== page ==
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People with diabetes taking steroid treatment wanted to take part in study on measuring blood sugar levels

People with diabetes taking steroid treatment wanted to take part in study on measuring blood sugar levels

University of Oxford researchers looking for two volunteers who will be paid for their time.

     
Published: Jan 14, 2022
Category: Research
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Researchers at the University of Oxford are looking for two people living with diabetes who are taking steroids to find out more about how the treatment can affect blood sugar levels. 

Dr Rajna Golubic, NIHR Clinical Lecturer and Specialty Registrar in Diabetes and Endocrinology at the University of Oxford, said: “This exciting opportunity is about acting as a member of PPI-group (public and patient involvement) for a project we are currently proposing for NIHR funding (Research for Patient Benefit) with the purpose to better understand and manage blood sugar in people using steroids.” 

Steroids are drugs that are commonly prescribed to treat certain conditions. Steroids can cause health problems including diabetes and high blood sugar in people with diabetes. 

It is not currently possible to predict who will develop diabetes, or have high blood sugar if they have diabetes or be admitted to hospital with a diabetes-related problem. While there are some tests available for doctors to predict who will develop diabetes, these do not include information on steroids and can underestimate the risk of developing diabetes in people using steroids. Researchers hope the proposed study will provide them with the knowledge to help patients and doctors make better decisions about diabetes care and improve patients’ quality of life.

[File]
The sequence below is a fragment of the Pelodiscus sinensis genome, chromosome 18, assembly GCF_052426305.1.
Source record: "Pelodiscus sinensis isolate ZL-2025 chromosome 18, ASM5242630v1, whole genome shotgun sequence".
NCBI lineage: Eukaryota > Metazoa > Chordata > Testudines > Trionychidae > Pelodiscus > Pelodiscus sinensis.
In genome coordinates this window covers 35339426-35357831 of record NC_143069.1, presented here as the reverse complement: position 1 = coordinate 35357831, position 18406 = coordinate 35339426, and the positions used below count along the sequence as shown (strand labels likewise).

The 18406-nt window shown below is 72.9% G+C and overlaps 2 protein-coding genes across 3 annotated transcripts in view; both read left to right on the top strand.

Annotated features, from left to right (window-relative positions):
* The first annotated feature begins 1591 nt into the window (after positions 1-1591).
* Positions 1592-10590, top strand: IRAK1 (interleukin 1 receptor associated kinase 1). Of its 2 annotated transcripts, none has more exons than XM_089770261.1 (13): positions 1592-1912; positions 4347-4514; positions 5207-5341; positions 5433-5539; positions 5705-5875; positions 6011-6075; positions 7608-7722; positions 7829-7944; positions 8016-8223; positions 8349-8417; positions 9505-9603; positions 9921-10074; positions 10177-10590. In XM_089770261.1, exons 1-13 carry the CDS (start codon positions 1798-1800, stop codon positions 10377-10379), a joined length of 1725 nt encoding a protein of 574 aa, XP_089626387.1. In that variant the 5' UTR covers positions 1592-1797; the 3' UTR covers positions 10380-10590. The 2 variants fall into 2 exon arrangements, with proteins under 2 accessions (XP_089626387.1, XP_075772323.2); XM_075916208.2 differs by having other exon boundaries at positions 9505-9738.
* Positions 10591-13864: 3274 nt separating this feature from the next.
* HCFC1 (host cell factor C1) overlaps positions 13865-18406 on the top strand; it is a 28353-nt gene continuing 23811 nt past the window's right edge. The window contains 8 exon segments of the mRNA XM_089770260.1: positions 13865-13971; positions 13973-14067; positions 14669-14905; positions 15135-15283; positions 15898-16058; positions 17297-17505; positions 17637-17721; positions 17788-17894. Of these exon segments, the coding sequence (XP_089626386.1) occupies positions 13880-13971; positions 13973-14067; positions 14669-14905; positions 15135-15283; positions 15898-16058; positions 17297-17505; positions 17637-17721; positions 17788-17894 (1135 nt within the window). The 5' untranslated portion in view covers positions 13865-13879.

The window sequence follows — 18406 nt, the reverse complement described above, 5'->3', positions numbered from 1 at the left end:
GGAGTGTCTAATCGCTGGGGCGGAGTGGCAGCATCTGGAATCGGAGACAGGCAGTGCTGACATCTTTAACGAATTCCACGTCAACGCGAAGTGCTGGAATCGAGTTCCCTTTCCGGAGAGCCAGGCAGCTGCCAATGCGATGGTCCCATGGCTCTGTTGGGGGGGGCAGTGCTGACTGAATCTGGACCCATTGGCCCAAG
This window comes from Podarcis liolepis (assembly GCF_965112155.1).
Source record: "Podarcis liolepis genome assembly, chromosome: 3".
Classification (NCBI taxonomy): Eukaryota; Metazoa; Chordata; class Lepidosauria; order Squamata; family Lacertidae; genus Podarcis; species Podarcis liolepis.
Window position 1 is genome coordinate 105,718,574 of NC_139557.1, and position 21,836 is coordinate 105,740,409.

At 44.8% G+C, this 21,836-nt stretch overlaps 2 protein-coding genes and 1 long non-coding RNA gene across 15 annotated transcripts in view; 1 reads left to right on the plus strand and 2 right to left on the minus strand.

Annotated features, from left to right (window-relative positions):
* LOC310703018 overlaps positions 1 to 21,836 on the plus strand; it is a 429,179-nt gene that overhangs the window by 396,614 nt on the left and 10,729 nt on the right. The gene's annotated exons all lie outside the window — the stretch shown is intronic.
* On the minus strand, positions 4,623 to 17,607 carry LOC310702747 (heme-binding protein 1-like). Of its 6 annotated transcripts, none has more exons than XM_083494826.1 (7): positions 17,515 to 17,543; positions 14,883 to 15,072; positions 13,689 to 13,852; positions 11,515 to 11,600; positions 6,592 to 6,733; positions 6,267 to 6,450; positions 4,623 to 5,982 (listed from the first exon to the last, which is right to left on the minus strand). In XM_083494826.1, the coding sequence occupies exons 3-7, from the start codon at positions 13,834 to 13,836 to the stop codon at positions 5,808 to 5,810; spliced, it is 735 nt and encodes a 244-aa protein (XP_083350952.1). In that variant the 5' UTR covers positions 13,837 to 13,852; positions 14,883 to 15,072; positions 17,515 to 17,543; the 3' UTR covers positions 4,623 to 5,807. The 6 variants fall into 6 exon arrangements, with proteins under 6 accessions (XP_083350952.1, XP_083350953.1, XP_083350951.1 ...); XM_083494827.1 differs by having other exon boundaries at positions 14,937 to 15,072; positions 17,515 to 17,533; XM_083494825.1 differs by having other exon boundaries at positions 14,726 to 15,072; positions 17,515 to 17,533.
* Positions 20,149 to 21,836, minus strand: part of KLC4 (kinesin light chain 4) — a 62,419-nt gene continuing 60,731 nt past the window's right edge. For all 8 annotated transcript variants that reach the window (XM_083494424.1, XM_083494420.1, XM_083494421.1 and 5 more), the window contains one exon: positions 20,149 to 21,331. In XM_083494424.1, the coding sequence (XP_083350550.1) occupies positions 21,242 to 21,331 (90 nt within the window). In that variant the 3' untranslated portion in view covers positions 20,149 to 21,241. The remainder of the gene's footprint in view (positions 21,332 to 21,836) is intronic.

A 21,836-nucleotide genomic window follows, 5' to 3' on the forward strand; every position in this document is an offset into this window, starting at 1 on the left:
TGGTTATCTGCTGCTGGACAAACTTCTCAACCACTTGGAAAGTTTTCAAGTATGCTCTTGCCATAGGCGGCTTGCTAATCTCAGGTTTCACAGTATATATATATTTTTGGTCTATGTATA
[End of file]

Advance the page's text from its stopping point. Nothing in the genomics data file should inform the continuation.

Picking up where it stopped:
The aims of the study include: 

· To predict who is at risk of new diabetes and which people with diabetes will develop high blood sugar while using steroids. 

· To examine blood sugar levels and use of medications for blood sugar in people taking steroids. 

· To see who is likely to need hospital admission with dangerously high blood sugar when using steroids. 

· In people with diabetes, to see if taking steroids is associated with diabetes-related complications. 

Dr Golubic said: “We will obtain large numbers of patient records from GPs and hospitals and look at the data. We will develop risk scores for new diabetes and for worsening blood sugar in people with diabetes when using steroids. We will look at how patients and doctors feel about new risk scores. They will be interviewed by a researcher, online or in person. The team has expertise and experience in these methods. We are looking for two patient representatives to join our team as PPI members.” 

If successfully funded the study project is scheduled to run from March 2023 to March 2025. 

Confirmation of the volunteers involved is required as part of the grant application. 

Dr Golubic added: “We held a discussion with patients who told us that blood sugar issues associated with steroids are an important part of decision making in diabetes care. They were 

disappointed that there wasn’t much information available about how steroids affect blood sugar and that doctors don’t pay much attention to blood sugar when patients take steroids. 

They felt strongly that patients need to be warned about the risks of worsening blood sugar or new diabetes when taking steroids. 

“We will recruit two people from our PPI-group in Oxford and are looking for two more members to recruit. One member will act as PPI-lead and attend steering committee meetings where PPI will be a standing agenda item. We will discuss the progress, results, and address all PPI-feedback. PPI-members will lead the writing of the study material for patients and final lay summaries. 

“We will recognise their contributions through co-authorship of the material and acknowledgement. PPI-members will lead the national dissemination event intended for people with diabetes, people using steroids and other stakeholders. PPI-members will be compensated for their time and all activities.” 

If you are interested in participating in this study, please contact Dr Rajna Golubic at the University of Oxford by email 
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Category: Research
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